I often receive inquiries from Indiana consumers about statutes of limitation on debt collection. A statute of limitation establishes an affirmative defense for a defendant when a lawsuit has not been filed in a timely manner. That means that a defendant can have a lawsuit dismissed when the lawsuit was filed past the statute of limitation.
For the most part, statutes of limitation range from one year to ten years depending on the claim. The most common statute of limitation in Indiana is two years. Personal injury claims in Indiana are generally barred (subject to dismissal) if they are not filed two years from the date of the injury. But debt collection statutes of limitation based on contracts are longer. Here are some examples:
Medical Debt – 10 years if written contract and 6 years if no written contract Credit Card Debt and other revolving credit – 6 years Contract for Sale of Goods (like the purchase of a car) – 4 years
Generally, the statute of limitation begins to run at the date of first delinquency or last payment made (whichever is later). It is important to note that making a payment to a debt collector can restart the statute of limitation – even if it is about to expire. Debt collectors will sometimes attempt to coax a small payment out of a consumer for just this reason.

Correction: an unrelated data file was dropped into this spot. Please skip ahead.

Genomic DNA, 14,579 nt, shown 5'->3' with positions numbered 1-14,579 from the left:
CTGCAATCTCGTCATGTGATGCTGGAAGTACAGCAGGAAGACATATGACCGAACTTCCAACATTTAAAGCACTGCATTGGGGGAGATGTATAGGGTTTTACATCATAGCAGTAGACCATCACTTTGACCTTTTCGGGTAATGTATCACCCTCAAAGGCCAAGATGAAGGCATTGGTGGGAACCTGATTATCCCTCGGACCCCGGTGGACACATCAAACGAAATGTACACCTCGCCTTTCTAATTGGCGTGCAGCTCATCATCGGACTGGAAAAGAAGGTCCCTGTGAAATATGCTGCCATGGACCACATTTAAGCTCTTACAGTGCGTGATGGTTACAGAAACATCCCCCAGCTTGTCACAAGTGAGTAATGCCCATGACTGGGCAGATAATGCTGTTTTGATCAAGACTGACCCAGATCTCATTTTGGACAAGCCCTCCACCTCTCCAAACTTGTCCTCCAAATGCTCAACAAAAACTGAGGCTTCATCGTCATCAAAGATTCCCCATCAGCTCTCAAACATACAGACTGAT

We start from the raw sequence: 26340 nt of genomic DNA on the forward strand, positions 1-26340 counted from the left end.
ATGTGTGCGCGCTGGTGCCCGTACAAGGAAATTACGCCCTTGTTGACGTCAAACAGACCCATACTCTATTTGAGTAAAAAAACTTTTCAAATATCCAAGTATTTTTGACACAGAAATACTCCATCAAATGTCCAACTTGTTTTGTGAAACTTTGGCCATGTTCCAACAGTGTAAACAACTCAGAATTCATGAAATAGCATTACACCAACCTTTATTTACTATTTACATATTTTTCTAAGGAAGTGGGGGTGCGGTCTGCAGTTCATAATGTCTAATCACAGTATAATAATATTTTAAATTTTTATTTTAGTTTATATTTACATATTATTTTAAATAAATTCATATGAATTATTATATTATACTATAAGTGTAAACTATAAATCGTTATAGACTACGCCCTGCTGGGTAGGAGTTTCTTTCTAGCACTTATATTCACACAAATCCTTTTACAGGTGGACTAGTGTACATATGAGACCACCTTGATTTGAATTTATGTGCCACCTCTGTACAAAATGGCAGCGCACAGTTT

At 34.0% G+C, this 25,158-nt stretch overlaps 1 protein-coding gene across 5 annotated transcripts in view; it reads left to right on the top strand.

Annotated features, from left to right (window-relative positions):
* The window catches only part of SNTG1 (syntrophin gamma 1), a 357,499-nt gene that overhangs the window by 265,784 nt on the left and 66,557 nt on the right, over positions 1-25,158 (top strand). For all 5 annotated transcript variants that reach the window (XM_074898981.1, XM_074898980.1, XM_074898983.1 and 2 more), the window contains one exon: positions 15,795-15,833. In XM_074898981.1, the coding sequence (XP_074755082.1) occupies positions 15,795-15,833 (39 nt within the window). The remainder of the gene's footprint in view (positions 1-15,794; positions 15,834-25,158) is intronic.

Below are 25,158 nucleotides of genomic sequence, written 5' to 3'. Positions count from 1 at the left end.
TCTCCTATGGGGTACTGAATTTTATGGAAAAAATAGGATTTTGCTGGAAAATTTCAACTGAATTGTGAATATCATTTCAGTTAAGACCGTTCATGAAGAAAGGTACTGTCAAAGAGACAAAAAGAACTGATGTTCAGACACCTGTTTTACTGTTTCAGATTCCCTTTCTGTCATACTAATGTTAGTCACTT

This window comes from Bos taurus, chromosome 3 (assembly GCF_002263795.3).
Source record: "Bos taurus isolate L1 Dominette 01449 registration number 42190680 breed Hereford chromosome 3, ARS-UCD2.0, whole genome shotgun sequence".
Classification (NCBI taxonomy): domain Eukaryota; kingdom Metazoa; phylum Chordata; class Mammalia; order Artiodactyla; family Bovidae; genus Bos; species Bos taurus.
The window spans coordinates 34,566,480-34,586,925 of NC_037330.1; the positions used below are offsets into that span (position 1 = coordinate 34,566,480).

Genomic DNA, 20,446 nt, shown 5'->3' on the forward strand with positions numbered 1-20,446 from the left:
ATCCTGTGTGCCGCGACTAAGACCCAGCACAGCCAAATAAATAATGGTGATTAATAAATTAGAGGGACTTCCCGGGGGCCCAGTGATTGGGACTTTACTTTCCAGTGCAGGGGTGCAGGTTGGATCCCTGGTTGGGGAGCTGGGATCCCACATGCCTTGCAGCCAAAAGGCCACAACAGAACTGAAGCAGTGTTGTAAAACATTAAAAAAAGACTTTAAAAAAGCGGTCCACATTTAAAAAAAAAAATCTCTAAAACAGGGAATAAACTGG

It is also important to note that debt collectors are prohibited by the Fair Debt Collection Practices Act from filing lawsuits that are barred by the statute of limitation, threatening to file such a lawsuit or even giving the impression in a letter or telephone call that the debt is legally enforceable! If a debt collector has sued you, threatened to sue you or communicated with you concerning a debt barred by the statute of limitations without advising you the debt cannot be sued upon, or if you have a question about the application of a statute of limitation, you may submit your claim or question here.